Song with the most previous plays: "Waiting On The Guns" - 7
Miscellaneous factoid about my trip to work today: Really, New York Times? You Don't Mess With The Zohan?

Thursday, June 5, 2008

Reinvent The Wheel (Day 61)

The Kinks - "This Time Tomorrow"
The Books - "That Right Ain't Shit"
The Beastie Boys - "Mark On The Bus"
Rufus Wainright - "Imaginary Love"
Pavement - "Conduit For Sale!"
Pixies - "Monkey Gone To Heaven"
Creedence Clearwater Revival - "Travelin' Band"
I know, kinda random. But, hey, who can't use a little CCR on their way to work? This band will always remind me of an insanely fun road trip to New Orleans from Ann Arbor, MI for (you guessed it) spring break. Not sure who brought along the cassette of CCR's Chronicles Vol. 1, but it was a nice addition. (Lest you think my friends and I were all classic rock loving frat boys, know that the recently released album Slanted and Enchanted was also in the rotation. Ok?) But what I was specifically thinking about this AM while listening to "Travelin' Band" however was the cover of the 1970 album the song first appeared on, Cosmo's Factory. Anyone remember this?

It's so bad it's great. The album is named after CCR's rehearsal space and this is obviously a picture of the band hanging out in this oh-so-artless room. I love how lame it looks. The big blue curtain. The red rug. The 10-speed bike. And absolutely no groupies or drugs. I'm kind of nostalgic for this sort of album cover. Everything today is so art directed in an attempt to impress upon the buyer how cool the band is. I guess CCR was pretty confident that everyone already knew they were pretty cool. Bonus aside here: This image also reminds me of this awesome blog I just came upon: For Those Who Tried To Rock. The site is attempting to collect pictures, sounds and bios from any group of music-loving kids who ever tried to form a rock band and become the next big thing. It's amazing. Here's a sample line I lifted from the most recent entry about The Explosions from Cherry Hill, New Jersey:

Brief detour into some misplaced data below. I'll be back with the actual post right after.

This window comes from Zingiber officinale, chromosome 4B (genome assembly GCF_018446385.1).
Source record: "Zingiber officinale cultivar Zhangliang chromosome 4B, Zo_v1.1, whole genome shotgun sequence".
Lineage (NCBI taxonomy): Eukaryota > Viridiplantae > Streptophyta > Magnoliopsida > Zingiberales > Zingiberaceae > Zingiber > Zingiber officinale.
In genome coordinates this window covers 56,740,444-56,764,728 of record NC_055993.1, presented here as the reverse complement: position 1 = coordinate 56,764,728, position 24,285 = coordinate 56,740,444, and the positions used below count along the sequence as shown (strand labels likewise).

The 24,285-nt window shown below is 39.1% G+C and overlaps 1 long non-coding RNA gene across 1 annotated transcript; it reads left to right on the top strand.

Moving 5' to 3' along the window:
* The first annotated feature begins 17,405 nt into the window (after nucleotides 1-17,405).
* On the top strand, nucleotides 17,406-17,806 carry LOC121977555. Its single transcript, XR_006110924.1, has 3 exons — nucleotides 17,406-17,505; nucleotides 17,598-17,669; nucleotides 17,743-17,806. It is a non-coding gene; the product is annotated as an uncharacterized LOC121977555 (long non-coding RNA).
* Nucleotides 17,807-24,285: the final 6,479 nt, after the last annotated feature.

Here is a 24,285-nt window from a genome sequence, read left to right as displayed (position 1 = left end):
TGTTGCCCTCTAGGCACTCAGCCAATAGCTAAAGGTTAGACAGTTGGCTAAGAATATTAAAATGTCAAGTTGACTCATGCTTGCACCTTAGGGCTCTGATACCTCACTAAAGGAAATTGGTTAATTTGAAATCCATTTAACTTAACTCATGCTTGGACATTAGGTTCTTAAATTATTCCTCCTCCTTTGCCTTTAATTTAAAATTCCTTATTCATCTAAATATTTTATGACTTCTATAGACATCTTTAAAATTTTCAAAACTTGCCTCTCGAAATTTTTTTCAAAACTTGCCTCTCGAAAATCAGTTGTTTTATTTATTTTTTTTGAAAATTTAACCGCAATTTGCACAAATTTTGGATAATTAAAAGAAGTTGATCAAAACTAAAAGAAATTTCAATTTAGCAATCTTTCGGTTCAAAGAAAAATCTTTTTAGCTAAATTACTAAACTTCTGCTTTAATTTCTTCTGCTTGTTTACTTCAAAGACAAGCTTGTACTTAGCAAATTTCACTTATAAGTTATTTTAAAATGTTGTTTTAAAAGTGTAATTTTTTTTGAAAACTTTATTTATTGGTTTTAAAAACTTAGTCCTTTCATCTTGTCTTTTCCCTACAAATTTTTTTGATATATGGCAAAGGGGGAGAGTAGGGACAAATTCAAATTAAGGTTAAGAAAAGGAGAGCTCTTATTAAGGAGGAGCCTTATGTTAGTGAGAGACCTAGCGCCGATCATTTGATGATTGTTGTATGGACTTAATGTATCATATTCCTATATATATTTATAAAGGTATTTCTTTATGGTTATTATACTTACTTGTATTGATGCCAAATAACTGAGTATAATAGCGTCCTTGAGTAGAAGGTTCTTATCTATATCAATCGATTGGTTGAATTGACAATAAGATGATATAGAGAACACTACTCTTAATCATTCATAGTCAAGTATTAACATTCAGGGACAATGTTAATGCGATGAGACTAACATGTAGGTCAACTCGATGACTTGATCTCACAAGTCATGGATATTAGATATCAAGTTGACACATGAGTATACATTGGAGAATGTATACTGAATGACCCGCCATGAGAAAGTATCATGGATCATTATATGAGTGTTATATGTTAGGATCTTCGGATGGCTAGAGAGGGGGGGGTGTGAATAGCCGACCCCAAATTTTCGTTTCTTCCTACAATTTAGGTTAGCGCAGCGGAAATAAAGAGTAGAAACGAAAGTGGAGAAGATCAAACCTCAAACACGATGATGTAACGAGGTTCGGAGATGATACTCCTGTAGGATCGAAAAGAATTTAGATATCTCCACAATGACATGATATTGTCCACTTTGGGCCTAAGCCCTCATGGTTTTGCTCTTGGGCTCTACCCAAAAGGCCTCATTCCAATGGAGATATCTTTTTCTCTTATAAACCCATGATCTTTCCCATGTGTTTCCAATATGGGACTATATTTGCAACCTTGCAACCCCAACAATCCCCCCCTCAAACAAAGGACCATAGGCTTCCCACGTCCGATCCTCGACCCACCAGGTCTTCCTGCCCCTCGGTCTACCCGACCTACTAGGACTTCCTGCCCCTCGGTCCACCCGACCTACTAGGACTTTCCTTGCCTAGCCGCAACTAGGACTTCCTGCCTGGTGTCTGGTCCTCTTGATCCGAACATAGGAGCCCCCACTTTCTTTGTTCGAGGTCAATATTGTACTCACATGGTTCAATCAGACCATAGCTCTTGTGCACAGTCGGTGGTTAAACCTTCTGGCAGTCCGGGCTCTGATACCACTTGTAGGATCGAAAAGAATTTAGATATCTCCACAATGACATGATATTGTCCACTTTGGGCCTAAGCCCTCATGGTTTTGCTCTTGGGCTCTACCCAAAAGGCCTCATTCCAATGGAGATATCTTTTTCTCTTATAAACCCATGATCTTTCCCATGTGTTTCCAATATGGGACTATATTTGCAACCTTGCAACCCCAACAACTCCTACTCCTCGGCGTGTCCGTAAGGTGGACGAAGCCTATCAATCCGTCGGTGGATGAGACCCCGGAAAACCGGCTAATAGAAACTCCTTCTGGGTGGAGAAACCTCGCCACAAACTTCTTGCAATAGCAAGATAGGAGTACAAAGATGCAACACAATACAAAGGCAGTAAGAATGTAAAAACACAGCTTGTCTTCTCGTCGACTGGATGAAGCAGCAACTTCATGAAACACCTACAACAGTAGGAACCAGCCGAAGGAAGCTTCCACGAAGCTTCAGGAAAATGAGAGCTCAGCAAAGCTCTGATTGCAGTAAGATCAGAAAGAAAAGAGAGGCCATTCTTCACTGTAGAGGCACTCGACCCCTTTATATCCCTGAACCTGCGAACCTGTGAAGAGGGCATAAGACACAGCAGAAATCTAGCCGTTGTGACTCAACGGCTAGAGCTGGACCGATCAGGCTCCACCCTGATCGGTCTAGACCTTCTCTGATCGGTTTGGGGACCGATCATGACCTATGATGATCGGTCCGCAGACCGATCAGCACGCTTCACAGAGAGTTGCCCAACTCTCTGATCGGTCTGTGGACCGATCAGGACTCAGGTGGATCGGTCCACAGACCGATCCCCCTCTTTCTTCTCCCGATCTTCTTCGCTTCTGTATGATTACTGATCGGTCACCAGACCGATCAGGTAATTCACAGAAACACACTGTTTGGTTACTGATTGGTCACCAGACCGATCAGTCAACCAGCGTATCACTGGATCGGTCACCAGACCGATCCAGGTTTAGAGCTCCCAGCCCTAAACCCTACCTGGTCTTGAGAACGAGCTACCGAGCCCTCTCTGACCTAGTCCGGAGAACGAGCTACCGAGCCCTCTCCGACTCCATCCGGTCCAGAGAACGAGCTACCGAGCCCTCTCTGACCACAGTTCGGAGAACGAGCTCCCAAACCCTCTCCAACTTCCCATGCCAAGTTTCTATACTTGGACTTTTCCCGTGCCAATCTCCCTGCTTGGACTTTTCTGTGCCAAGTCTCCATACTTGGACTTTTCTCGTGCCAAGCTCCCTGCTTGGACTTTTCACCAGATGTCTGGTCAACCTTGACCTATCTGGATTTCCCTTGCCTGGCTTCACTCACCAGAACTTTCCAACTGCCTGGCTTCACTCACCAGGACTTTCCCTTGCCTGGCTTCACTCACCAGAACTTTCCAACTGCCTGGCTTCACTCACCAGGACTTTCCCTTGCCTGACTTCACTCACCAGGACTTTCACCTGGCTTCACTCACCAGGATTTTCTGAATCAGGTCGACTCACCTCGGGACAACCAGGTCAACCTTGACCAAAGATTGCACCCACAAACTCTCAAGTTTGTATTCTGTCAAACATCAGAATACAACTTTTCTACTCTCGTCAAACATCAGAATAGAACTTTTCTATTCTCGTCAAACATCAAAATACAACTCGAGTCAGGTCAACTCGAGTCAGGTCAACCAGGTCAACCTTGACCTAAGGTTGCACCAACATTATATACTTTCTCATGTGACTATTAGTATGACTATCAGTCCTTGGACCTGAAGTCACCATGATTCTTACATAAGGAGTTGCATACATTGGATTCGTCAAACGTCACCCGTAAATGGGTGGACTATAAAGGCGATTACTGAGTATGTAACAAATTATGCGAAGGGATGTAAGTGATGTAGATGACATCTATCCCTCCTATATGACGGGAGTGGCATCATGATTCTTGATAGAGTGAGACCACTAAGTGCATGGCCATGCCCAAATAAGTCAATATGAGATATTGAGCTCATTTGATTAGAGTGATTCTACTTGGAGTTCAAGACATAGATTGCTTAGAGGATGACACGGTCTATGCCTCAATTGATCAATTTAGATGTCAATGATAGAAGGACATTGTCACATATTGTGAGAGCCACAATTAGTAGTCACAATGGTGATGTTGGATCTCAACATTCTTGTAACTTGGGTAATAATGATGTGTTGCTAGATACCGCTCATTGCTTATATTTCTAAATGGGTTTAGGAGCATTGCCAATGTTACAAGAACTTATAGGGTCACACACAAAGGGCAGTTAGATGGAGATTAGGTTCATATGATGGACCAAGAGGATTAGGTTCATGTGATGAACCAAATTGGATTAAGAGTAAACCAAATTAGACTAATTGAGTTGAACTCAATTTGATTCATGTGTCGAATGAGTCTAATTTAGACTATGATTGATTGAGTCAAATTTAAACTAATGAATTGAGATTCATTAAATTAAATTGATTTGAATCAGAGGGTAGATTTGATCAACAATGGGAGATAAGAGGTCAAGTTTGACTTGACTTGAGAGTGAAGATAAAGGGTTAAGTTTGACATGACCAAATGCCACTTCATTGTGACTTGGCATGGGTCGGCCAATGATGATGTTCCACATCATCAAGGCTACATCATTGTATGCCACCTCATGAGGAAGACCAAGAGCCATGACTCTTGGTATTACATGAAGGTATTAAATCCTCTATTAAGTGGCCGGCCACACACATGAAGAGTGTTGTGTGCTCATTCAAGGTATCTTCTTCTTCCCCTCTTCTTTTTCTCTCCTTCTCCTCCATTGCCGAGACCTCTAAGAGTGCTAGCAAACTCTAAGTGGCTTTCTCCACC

"...a particular triumph [was] when we forced the band hired to play my bar mitzvah off the stage and did our version of 'Brown Sugar.'"
Versus - "Circle"
Low - "Cue The Strings"
The Lemonheads - "Poughkeepsie"
Deerhunter - "Spring Hall Convert"
Isobel Campbell & Mark Lanegan - "Honey Child What Can I Do?"
Maritime - "Someone Has To Die"
Beck - "Hell Yes"
Pixies - "Into The White" (live)
Bright Eyes - "Reinvent The Wheel"

And then I got to work.

Today's Stats
Total songs listened to: 16

Total minutes of music (approx.): 58
Song with the most previous plays: "Reinvent The Wheel" - 8
Miscellaneous factoid about my trip to work today: I stopped to get a bagel and coffee. (Reason for long-ass playlist revealed!)

Wednesday, June 4, 2008

You May Be Blue (Day 60)

The Starlight Mints - "Zillion Eyes"
Os Mutantes - "A Minha Menina (My Girl)"
These guys just keep popping up on the playlist. (Look below, more Os Mutantes!) Truth is, in a random fit of iPod song-ripping I took a bunch of their albums from my wife's cousin. Besides the fact that said cousin lives in Portland and has pretty impeccable taste in music, I'd recently read an article about the over 40-year-old Brazillian pop band in which Devendra Banhart (yup, him again) described them as such: "